While Royal Enfield might have better motorcycles in its portfolio, it is the Classic 350 which has been racking up huge sales numbers for the bikemaker and for a very long time as well! Even after the arrival of the Meteor 350 – which is better and more advanced than the Classic 350 in every aspect, the Classic 350 still sells like hotcakes. It is the motorcycle that has lent RE a cult status in India and it isn’t hidden from anyone that RE is currently developing the next generation of the Classic 350.
The 2021 iteration of the Classic 350 has now been spied again and this time around, it is clearly visible that the test mule is shod with alloy wheels rather than spoked-rims.
The spy shots reveal that the updated Classic 350 will sport some aesthetic changes over the outgoing model, while still carrying forward the retro appeal. First up, we can expect RE to revamp the headlight assembly to lend it a more modern look while the rear end will also witness a circular headlamp with chrome bezels surround, chrome-plated exhaust and broader rear fenders.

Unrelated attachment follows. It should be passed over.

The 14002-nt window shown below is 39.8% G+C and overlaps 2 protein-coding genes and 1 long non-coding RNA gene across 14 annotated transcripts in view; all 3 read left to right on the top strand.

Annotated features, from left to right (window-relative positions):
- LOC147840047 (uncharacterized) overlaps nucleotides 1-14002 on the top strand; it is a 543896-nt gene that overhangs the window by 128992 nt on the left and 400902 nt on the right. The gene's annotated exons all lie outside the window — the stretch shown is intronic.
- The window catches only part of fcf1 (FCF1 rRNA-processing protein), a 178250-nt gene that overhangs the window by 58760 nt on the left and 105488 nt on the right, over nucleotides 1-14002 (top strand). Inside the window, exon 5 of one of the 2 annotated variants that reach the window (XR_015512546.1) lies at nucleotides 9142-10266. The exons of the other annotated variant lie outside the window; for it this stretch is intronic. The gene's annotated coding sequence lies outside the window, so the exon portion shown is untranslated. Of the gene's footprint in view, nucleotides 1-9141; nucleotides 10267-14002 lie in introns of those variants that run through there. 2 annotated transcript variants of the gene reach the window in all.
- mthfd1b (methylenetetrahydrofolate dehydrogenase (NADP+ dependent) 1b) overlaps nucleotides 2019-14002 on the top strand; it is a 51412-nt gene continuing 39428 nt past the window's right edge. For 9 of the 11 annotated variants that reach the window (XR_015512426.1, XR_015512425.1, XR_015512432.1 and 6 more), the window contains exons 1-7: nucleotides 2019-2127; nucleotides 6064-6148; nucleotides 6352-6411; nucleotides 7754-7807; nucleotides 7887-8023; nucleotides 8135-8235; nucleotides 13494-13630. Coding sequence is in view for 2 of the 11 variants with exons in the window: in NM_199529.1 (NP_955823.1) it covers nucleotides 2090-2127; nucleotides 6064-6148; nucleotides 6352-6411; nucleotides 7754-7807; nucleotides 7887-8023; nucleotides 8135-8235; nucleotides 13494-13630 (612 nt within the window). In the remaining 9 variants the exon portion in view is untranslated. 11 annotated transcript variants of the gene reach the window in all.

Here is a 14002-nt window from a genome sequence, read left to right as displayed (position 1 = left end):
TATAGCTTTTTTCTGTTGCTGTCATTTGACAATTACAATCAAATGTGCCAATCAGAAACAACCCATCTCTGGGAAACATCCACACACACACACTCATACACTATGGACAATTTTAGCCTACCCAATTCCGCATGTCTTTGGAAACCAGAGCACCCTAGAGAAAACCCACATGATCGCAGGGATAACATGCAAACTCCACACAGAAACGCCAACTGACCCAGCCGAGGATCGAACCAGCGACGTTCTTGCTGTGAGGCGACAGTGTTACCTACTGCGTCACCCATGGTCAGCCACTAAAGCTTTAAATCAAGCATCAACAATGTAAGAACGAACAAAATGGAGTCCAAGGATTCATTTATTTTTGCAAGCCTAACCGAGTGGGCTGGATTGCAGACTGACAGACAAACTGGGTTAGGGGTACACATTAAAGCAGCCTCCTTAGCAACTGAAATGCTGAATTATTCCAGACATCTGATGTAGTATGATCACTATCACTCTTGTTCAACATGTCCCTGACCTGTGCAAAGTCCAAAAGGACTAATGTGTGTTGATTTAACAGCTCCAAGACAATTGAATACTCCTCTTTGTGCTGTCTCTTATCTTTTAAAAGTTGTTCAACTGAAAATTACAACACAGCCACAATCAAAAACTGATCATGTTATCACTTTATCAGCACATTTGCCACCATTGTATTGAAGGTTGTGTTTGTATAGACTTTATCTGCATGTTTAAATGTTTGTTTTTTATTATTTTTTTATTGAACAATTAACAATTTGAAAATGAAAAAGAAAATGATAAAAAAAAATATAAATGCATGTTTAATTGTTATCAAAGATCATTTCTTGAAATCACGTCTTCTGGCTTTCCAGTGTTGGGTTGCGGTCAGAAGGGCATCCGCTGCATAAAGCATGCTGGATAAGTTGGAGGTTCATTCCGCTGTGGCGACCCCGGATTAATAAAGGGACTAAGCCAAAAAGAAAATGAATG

It is almost confirmed that the new Classic 350 will be built around the same engine found on the Meteor 350. It is a 349cc, air-cooled, single-cylinder engine with an OHC design. This engine makes 20.2 hp power at 6,100 rpm and 27 Nm torque at 4,000 rpm, mated to a 5-speed gearbox. The engine will allow for lower emissions and instant acceleration.
Compared to the old 350cc engine, the all-new engine has a spread of an extra 1000 rpms and has been tweaked for crisp throttle response. The engine also gets a balancer shaft to iron out all vibrations. It has been tuned to deliver a healthy dose of torque in the low and mid-range. One of the main niggles which Royal Enfield’s 350cc motorcycles have always been riddled with is vibrations. But it seems like Royal Enfield has managed to turn things around with the Meteor 350.
Another thing which is almost confirmed is the inclusion of the Tripper navigation pod. Pairing with the rider’s smartphone via Bluetooth, it will display turn-by-turn navigation through signage in both day and night modes.
This has been developed in association with Google Maps and might be offered as a standard feature.